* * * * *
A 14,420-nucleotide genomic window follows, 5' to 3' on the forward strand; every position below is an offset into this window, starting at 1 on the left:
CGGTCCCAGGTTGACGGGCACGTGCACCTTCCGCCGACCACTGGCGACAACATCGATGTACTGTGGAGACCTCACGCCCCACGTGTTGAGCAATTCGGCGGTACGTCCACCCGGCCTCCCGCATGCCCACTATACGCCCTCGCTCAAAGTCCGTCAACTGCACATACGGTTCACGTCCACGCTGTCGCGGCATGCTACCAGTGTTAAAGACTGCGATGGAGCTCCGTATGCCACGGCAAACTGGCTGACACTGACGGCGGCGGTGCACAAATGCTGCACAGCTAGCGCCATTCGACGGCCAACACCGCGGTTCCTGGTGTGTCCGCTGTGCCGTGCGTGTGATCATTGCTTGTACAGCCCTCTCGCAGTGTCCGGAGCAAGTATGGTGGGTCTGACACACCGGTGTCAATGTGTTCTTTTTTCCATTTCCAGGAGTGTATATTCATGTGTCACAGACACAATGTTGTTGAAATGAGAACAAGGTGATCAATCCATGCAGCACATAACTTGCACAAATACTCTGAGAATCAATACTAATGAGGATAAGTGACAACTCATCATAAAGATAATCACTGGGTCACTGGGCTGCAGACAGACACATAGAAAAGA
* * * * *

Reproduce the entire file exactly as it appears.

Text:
A 14,420-nucleotide genomic window follows, 5' to 3' on the forward strand; every position below is an offset into this window, starting at 1 on the left:
CGGTCCCAGGTTGACGGGCACGTGCACCTTCCGCCGACCACTGGCGACAACATCGATGTACTGTGGAGACCTCACGCCCCACGTGTTGAGCAATTCGGCGGTACGTCCACCCGGCCTCCCGCATGCCCACTATACGCCCTCGCTCAAAGTCCGTCAACTGCACATACGGTTCACGTCCACGCTGTCGCGGCATGCTACCAGTGTTAAAGACTGCGATGGAGCTCCGTATGCCACGGCAAACTGGCTGACACTGACGGCGGCGGTGCACAAATGCTGCACAGCTAGCGCCATTCGACGGCCAACACCGCGGTTCCTGGTGTGTCCGCTGTGCCGTGCGTGTGATCATTGCTTGTACAGCCCTCTCGCAGTGTCCGGAGCAAGTATGGTGGGTCTGACACACCGGTGTCAATGTGTTCTTTTTTCCATTTCCAGGAGTGTATATTCATGTGTCACAGACACAATGTTGTTGAAATGAGAACAAGGTGATCAATCCATGCAGCACATAACTTGCACAAATACTCTGAGAATCAATACTAATGAGGATAAGTGACAACTCATCATAAAGATAATCACTGGGTCACTGGGCTGCAGACAGACACATAGAAAAGA